[Corrected 11/17/14, 12:30pm. See below.] If nothing else, the acronym RNAi, which stands for ribonucleic acid interference, should be familiar to biotech observers as something that won two researchers the Nobel Prize in 2006, and that a few companies have tried to turn into drugs. Alnylam Pharmaceuticals (NASDAQ: ALNY) is the most well-known. But in treating human disease, its promise has outpaced its utility.
In Nature Biotechnology today, University of California, San Diego researcher Steve Dowdy and colleagues have published a paper that Dowdy says could be the foundation that drug developers use to overcome the biggest obstacle keeping them from delivering upon RNAi’s promise.
Or perhaps it’s better to say: the foundation that one drug developer uses. That’s because Dowdy’s work is the exclusive property of San Diego-based Solstice Biologics, a two-year-old, venture backed firm that Dowdy cofounded. I’ve written about Solstice and its dramatic history before, most recently in June when it hired Lou Tartaglia away from Third Rock Ventures to become CEO.
Dowdy, Tartaglia, and others involved in Solstice believe they’ve cracked a very important code—how to get RNAi drugs into all manner of cell types. They have voiced that belief for some time now, and some of the specifics of Dowdy’s work are well known. But the paper published today provides a more intricate look under the hood, and supplemented with conversations with Dowdy, Tartaglia, and Solstice chief scientific officer Curt Bradshaw, also gives a clearer idea of what Solstice still needs to do to turn its ambition into breakthrough RNAi medicines.
Turning the fascinating mechanism of RNAi into a widely deployed weapon against cancer, infectious disease, and more would indeed be a breakthrough. To date, Alnylam and a few others have only advanced drugs to treat liver and eye disease, the only tissue types relatively amenable to RNAi delivery. (Nothing yet has been approved; Alnylam’s most advanced program, aimed at a genetic disease called TTR amyloidosis, is in Phase 3.)
In fact, those delivery problems bedeviled other early enthusiasts, often with much deeper pockets: Roche and Novartis ((NYSE: NVS), two of Alnylam’s first development partners, dropped their programs after a few years; and Merck & Co. ((NYSE: MRK), which bought Alnylam’s rival Sirna Therapeutics for $1 billion in 2005, ended up selling those assets in 2014 for $175 million (of which only $25 million was cash)—to Alnylam, no less.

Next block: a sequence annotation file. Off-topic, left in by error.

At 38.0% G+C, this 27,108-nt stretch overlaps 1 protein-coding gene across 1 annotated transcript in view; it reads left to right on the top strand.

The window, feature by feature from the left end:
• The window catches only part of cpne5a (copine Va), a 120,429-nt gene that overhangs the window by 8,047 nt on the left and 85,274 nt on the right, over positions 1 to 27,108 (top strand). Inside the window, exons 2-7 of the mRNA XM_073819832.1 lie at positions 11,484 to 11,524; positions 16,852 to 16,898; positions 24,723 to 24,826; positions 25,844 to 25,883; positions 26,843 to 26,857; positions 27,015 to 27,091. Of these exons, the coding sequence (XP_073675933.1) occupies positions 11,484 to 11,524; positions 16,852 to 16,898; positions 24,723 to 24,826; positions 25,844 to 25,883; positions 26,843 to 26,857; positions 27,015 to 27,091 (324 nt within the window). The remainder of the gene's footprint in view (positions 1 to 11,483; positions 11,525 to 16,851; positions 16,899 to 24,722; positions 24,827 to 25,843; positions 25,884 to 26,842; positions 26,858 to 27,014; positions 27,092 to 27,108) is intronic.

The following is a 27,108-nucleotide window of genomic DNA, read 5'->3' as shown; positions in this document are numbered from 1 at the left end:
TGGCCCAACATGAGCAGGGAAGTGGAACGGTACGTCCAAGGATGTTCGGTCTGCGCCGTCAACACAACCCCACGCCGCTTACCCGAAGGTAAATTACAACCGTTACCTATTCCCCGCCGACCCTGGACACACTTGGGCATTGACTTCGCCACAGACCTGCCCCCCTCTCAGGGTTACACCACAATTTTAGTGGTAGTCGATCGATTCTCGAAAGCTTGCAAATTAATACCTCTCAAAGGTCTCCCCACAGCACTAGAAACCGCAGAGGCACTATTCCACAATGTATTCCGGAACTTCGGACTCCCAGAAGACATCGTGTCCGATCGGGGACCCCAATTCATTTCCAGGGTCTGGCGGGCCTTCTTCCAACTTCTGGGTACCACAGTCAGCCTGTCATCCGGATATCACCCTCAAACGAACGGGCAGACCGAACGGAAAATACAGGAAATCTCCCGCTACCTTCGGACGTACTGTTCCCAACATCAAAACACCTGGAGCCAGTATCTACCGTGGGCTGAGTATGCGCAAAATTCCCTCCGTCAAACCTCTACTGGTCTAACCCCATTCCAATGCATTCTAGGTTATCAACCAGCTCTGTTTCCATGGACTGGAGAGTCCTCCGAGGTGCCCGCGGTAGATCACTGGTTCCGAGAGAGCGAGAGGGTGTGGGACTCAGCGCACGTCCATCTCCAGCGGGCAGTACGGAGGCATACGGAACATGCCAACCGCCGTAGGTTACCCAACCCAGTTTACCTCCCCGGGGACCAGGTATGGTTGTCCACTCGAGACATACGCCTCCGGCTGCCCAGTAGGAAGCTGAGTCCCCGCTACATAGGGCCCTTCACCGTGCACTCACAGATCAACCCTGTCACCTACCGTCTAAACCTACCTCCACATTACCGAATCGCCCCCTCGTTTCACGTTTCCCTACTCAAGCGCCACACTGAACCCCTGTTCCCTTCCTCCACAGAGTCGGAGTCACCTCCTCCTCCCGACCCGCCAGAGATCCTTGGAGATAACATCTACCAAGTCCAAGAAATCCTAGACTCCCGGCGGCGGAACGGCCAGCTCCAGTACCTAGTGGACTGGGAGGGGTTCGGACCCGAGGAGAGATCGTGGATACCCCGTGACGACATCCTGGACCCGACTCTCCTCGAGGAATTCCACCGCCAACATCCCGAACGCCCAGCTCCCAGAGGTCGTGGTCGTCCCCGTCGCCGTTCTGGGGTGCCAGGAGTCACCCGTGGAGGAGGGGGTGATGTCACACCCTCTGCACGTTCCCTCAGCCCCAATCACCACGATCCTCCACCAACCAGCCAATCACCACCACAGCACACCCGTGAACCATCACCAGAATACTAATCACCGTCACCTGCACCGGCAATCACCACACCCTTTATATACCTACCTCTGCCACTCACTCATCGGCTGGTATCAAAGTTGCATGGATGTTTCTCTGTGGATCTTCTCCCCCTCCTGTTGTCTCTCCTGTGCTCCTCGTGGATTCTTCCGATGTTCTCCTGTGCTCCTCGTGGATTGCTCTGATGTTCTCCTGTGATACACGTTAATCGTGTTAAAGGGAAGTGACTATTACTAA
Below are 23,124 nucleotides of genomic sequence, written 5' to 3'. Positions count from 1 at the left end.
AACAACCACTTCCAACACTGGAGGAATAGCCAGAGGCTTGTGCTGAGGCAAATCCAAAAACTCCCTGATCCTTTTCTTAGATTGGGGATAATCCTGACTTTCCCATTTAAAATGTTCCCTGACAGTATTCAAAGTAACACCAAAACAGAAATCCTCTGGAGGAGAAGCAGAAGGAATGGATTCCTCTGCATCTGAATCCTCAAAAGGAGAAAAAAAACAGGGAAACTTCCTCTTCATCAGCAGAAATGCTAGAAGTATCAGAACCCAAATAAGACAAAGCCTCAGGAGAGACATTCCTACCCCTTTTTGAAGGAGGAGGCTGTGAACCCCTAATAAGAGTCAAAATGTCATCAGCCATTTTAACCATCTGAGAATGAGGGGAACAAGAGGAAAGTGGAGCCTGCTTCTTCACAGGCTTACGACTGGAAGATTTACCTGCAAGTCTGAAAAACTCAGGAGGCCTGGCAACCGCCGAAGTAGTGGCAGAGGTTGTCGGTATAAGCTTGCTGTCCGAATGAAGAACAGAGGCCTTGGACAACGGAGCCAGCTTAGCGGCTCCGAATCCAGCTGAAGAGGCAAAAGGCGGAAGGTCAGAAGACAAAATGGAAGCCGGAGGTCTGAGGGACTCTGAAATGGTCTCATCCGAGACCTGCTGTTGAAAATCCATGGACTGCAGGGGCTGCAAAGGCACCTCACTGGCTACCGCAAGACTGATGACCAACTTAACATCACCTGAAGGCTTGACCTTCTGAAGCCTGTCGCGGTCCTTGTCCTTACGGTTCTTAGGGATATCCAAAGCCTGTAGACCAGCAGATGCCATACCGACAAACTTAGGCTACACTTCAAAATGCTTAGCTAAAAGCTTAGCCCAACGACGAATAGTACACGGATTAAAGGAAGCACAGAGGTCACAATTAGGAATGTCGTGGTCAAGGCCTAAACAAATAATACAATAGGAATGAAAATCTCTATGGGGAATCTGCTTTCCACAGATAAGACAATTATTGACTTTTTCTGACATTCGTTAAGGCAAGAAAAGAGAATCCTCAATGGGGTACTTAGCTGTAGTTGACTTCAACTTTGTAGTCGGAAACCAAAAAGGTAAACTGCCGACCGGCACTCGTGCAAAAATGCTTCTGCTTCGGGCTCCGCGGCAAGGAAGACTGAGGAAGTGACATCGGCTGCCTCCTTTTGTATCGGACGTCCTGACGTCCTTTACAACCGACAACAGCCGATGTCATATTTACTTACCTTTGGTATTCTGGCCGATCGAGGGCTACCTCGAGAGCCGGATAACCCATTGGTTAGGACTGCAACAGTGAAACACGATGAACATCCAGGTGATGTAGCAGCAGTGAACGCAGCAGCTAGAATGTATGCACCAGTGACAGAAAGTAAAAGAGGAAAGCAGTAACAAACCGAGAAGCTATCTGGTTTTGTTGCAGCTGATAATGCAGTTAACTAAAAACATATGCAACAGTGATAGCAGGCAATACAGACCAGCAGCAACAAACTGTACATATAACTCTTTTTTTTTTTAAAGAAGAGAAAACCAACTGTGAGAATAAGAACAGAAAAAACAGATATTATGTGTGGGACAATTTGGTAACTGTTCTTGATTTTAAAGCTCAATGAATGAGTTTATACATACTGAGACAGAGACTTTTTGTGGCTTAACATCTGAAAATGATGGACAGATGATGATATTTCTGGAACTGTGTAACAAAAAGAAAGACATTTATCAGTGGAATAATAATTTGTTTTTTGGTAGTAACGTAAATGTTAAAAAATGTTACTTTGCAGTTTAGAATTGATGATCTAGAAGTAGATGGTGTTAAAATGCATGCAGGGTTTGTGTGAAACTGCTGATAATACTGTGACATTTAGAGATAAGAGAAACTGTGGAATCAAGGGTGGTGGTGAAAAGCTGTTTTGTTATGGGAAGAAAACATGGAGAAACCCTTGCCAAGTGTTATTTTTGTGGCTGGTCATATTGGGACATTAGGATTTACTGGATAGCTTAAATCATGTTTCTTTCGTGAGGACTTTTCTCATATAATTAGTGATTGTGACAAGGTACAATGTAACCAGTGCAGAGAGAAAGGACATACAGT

It’s easy to see why so many companies spent so much money within a few years of RNAi’s emergence. The overarching concept is simple and elegant. The DNA code of life must be transcribed, transported out of the nucleus, and ferried to the main part of the cell, the cytoplasm, where ribosomes await to turn the code into proteins.
The bridge between DNA and protein is RNA, or, because of the nature of its job, messenger RNA (mRNA). You’ve heard people say “Don’t shoot the messenger”? Substitute “hijack and slice up” for “shoot,” and there you have RNAi: If the mRNA is hijacked and destroyed on its way to the ribosome, the protein in question never gets produced. (A common description of RNA interference is “gene silencing.”)
How that happens inside a cell is complex and includes more than one form of RNA and enzymes that do the slicing and dicing.
It’s a mechanism that helps cells defend against intruders like viruses, whose genomes are encoded in RNA, not DNA. And the therapeutic implications are obvious: Use the mechanism to prevent the production of disease-causing proteins, like the ones tumor cells make to survive; or the ones that cause rare diseases; or the ones viruses use to infect cell after cell (which I suppose you could call hijacking the hijackers).
As Dowdy describes RNAi, “it’s like a gift from God or whoever’s upstairs.”
As with anything in biology, however, the complications pile up quickly—the “dirty little tricks,” Dowdy says, that have kept that gift mainly beyond our reach. Many of them stem from this fact: RNA—or the RNA-like strands that companies have engineered to do therapeutic work—aren’t meant to be outside a cell, which makes getting them into the body and to the right spot a very frustrating exercise.
RNA molecules are fragile. Floating around in the bloodstream, they’re like foreign invaders, but not particularly tough ones. The body’s defenses recognize and chew them up easily. (Eye and liver cells are less problematic to reach and penetrate, which is why those areas have seen some clinical success.) Even if they evade detection, RNA have the same negative electric charge as cell membranes. Similar charges repel each other, as anyone knows after playing with magnets. It’s really hard to get RNA into a cell.
The big takeaway from Dowdy’s work is that he and colleagues have created RNA-like strands that hide from the body’s defenses and slip into cells more easily. They have a neutral charge, so the researchers have dubbed them RNNs, or ribonucleic neutrals. And they build upon a concept used by a lot of other pharmaceutical research programs: conjugation. Most notably, Seattle Genetics (NASDAQ: SGEN) and Immunogen (NASDAQ: IMGN)—and their larger partners Genentech, now part of Roche, and Takeda Pharmaceutical—have brought to market antibody-drug conjugates: cell-killing drugs chemically bonded to antibodies, which serve as homing devices that deliver the drugs into tumor cells.
Solstice wants to conjugate RNNs to similar homing devices—“targeting agents” is the term of art—that not only get them to the right cell, but hide them from the body’s defenses on the long journey. Once they’re … Next Page »
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